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“I know it’s early in the night but nice to meet you! What’s your name?” asked Elizabeth Stokes, lead singer of The Beths after a few songs in. Though the band sold out two nights at Thalia Hall easily well ahead of time, Stokes acted as if she was having a cozy conversation with a small group of friends. That’s sort of the best way to describe The Beths. Between their banter about “wiggling air” and escaping blizzards on the road, you get the sense that no matter how famous The Beths get, they will still be more than willing to have a zany conversation about what would be the best name for their giant stage fish. (They named it Malört which is a super savvy Chicago reference to a favorite imported drink!) It’s possible that some of their niceness and appeal is that lovable Kiwi sensibility but it still seems like the four piece isn’t just talented but is comprised of really good people.
Their music is much the same way. It’s as if their sincere intentions and friendly feelings come through in a catchy reassuring way. It’s a challenge not to smile the entire time. And although their banter between songs was at times amusing and silly, the four piece was at tight as ever. The Beths released their third full length album Expert in a Dying Field this past fall and it’s filled with the same great songs that have defined them consistently. Not surprisingly, they played several tracks from this new one including stellar songs: “I Want to Listen,” “Knees Deep” “Silence is Golden,” “Head in the Clouds,” “I Told You That I was Afraid” and “Your Side.”
Those newer songs mingled very well with older treasures, especially “Uptown Girl” and “Jump Rope Gazers.” “I’m Not Getting Excited” was energetic and especially perfect. The band’s live energy is truly fun with a dynamic presence but they are not without moments of depth as well. Even when the lyrics venture towards being honest and vulnerable, they somehow make it catchy and reassure the audience they’re still doing alright. At the same time, these more sentimental lulls give us a sense of the full range of moods for the people we’ve grown fond of and make them feel all the more relatable.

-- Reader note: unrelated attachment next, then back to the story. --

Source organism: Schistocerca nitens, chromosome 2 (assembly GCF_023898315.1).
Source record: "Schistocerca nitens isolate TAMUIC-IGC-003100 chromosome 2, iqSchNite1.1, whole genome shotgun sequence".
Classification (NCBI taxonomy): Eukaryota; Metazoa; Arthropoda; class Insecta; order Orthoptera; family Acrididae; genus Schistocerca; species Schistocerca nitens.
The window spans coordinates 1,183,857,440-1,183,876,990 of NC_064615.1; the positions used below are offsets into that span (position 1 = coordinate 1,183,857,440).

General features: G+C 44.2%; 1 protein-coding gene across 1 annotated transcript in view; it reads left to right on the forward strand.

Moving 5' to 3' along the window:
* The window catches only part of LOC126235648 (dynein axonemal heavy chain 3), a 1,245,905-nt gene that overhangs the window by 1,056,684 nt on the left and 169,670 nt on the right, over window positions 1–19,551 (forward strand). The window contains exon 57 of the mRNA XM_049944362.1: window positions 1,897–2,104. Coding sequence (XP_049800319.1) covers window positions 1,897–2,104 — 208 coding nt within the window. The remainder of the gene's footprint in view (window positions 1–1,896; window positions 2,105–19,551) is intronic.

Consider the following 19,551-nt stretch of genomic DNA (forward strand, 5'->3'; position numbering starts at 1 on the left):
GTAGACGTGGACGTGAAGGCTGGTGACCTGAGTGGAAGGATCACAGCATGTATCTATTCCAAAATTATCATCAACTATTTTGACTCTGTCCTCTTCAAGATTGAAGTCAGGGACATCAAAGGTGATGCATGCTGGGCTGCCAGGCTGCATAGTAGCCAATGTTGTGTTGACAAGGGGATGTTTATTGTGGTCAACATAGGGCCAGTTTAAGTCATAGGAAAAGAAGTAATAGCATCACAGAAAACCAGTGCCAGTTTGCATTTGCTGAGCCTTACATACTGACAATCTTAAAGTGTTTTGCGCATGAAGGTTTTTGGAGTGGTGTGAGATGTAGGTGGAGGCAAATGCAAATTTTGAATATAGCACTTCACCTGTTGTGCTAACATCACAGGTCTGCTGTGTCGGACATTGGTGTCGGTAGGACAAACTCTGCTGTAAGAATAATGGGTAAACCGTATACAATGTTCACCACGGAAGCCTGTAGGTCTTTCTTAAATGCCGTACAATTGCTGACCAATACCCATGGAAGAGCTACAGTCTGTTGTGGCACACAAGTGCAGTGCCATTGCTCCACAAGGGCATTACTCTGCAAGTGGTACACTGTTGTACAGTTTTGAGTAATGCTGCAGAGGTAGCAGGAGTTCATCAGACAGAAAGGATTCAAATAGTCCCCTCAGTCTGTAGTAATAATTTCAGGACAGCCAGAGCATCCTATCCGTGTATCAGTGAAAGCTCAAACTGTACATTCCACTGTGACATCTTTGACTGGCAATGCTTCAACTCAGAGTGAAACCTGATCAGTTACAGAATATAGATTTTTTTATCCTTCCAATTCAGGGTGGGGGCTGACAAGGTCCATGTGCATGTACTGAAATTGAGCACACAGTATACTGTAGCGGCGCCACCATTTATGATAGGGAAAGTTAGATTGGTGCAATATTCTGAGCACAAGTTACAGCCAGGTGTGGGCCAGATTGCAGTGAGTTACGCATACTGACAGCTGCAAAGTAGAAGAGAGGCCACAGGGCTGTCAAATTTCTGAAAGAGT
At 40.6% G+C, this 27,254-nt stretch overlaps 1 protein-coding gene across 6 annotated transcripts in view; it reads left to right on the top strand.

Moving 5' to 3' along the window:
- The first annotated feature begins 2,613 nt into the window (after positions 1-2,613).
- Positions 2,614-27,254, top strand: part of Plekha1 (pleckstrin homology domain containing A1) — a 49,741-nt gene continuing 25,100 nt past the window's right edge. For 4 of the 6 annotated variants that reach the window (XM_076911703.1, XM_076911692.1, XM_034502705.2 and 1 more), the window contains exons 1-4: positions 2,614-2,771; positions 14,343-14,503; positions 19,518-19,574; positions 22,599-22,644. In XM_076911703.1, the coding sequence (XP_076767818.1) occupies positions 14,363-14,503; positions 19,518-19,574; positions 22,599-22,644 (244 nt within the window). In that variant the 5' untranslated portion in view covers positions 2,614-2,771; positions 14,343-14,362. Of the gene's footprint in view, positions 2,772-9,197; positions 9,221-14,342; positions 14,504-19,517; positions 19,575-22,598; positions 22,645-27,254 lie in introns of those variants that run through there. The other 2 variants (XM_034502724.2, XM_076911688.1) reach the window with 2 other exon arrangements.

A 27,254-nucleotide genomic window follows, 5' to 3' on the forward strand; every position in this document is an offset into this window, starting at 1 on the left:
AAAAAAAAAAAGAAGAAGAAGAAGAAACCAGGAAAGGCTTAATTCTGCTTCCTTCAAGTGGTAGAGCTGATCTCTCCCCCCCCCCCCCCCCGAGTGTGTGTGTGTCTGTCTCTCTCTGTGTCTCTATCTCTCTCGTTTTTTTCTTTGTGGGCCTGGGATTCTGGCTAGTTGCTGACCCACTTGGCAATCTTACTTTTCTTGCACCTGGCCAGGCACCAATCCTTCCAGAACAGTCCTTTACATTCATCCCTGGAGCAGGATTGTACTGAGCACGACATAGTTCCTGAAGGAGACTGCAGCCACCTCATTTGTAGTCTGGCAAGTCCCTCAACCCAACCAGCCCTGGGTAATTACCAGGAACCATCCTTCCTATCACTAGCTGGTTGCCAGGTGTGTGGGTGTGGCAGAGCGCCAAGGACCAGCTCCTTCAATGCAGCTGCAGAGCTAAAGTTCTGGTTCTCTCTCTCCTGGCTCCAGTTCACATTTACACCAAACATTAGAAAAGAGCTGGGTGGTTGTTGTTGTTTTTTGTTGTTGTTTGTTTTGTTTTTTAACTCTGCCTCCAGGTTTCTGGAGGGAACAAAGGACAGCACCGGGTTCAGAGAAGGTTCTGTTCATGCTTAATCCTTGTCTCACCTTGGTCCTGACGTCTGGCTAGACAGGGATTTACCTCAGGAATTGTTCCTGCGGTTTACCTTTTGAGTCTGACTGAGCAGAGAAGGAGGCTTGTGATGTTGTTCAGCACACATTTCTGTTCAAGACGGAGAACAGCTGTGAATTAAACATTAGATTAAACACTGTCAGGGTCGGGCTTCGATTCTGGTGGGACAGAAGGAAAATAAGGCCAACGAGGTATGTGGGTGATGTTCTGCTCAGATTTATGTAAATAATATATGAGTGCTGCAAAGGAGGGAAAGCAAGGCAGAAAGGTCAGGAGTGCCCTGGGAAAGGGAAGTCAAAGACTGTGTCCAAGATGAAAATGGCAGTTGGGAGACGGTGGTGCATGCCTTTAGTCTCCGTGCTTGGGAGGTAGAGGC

Stokes really opened up as the 80 minute set went on, dancing around the stage (in front of the giant hilarious fish named Malört) and having fun with her three band mates. She may have sung “You wouldn’t like me at all,” but everyone in the crowd surely disagreed with that sentiment. This is a band that makes playing songs look easy and have more fans not only enjoying their songs but truly appreciating no matter what is on their minds. They also followed up their main set with two incredible follow up tracks- “You are a Beam of Light” and “Little Death” leaving the crowd satisfied yet still wishing we could see them play every night. As they sang the lyrics “love is learned over time” (from “Expert in a Dying Field”) it was clear their fans are surely growing fonder with each album and tour.